In your article of a couple days ago, you set up a scenario of a “60 year old making $50,000, living in Glenwood Springs making $50,000 a year and buying his own insurance” as being a fall guy in the whole healthcare/insurance system. I just ran afoul of this system being 63 years old, making half of what he makes in a year and living in Avon (more expensive than Glenwood). Unfortunately I did not have insurance. With a $5,000 deductible and hundreds paid out a month and it beingto late to buy it on the Affordable Care Act I decided to take my chances. After all, I was only going to do green runs skiing.
Unfortunately it didn’t work out that way.
A shattered ankle brought me into the local health care system for one short day which required immediate surgery. The cost of less than 24 hours without any frills — I got a ride to the hospital and back eliminating the strangling cost of an ambulance, refused any painkillers, didn’t eat, was in a shared room and asked for nothing in my 20 hours of stay other than the use of a wheelchair — was $43,000. That’s not including the surgeon’s or the anesthesiologist’s bills. This is way more than I have ever made in a year.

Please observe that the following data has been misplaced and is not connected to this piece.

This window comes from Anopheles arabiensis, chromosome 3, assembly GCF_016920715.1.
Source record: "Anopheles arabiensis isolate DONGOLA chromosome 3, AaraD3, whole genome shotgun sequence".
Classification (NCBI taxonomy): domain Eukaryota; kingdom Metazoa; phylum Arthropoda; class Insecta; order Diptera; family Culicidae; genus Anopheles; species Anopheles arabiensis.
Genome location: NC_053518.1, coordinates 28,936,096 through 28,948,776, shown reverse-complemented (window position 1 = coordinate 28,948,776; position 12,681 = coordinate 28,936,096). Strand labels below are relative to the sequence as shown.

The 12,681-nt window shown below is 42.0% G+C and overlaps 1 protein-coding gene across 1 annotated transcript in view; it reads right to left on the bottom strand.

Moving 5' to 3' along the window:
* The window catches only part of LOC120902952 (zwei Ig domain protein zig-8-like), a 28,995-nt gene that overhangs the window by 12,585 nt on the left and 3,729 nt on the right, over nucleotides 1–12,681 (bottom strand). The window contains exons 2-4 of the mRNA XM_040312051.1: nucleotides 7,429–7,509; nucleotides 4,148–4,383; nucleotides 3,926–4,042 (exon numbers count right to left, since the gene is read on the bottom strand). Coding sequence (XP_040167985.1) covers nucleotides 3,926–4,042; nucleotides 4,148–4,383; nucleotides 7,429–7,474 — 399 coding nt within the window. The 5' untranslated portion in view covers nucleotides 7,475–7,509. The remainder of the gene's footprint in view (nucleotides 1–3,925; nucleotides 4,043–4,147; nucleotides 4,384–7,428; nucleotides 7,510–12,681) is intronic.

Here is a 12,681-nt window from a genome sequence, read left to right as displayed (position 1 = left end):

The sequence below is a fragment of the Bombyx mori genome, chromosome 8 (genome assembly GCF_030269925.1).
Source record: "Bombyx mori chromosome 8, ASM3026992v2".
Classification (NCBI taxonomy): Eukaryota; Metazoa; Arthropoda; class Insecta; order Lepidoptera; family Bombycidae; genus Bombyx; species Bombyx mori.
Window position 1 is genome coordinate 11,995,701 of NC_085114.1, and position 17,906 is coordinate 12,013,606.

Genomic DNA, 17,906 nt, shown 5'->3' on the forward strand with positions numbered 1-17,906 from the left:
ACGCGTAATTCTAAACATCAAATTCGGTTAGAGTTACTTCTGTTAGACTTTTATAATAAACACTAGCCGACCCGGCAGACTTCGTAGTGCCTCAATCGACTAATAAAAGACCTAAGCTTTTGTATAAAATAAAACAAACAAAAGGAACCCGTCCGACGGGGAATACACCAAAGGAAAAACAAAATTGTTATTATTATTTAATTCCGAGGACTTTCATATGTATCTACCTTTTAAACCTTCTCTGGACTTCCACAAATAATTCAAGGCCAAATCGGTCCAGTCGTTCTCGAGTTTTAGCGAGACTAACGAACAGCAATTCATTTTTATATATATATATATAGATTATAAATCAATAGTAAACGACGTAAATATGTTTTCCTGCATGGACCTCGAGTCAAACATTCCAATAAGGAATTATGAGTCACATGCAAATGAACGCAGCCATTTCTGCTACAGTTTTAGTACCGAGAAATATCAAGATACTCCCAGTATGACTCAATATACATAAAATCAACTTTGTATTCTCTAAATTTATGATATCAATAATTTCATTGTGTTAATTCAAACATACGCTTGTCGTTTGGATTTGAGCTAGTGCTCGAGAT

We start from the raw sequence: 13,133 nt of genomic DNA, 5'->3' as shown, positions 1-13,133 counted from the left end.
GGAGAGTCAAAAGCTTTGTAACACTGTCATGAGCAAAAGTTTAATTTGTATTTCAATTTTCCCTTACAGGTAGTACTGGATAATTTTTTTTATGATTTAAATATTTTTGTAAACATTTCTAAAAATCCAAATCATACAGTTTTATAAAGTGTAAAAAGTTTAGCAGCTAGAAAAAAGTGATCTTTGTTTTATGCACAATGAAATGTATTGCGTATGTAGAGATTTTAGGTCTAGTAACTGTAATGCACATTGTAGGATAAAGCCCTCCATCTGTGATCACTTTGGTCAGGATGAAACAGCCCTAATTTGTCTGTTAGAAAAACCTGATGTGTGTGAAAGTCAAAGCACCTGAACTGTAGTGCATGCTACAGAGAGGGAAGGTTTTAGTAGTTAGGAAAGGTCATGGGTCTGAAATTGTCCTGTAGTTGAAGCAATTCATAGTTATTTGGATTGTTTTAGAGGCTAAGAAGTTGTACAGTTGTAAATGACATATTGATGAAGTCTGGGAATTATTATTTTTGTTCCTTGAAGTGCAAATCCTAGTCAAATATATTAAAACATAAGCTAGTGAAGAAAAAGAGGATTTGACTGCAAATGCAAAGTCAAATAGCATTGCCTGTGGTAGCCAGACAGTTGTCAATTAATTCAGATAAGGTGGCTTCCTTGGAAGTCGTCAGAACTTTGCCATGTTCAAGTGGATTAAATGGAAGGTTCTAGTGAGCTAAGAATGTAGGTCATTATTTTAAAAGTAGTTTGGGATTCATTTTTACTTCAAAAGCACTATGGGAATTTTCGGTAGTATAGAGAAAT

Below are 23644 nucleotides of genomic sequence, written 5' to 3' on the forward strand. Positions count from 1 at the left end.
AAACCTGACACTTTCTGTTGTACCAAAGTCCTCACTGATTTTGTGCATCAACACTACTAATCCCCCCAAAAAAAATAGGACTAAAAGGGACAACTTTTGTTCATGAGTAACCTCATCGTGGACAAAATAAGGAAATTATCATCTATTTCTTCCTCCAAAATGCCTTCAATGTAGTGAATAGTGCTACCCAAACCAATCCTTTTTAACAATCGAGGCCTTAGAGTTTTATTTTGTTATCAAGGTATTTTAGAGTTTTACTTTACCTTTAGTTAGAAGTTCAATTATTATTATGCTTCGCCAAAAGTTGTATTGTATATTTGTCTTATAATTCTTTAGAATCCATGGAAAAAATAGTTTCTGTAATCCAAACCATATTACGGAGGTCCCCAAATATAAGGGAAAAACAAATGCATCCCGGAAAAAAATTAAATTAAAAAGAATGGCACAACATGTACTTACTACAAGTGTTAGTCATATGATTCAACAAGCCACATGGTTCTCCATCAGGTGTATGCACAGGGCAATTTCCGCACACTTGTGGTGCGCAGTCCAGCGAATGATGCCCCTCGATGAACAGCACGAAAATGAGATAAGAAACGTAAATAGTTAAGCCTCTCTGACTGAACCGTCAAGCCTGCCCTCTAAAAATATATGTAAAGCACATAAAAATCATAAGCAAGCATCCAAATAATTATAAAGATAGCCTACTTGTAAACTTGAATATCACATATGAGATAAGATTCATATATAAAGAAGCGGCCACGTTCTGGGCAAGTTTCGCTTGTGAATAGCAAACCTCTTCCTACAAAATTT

All for less than a day in the hospital.
If they are not making a profit at $43,000 a day on one person, then something is wrong with the bookkeeping. Another individual who told me he went in for one day with a broken foot paid $40,000.
Seems to be a standard price. Seems to be astoundingly high.
I can be thankful that I wasn’t a cripple. I can also be thankful I didn’t end up homeless. I would be more thankful if hospital care was somewhat more affordable.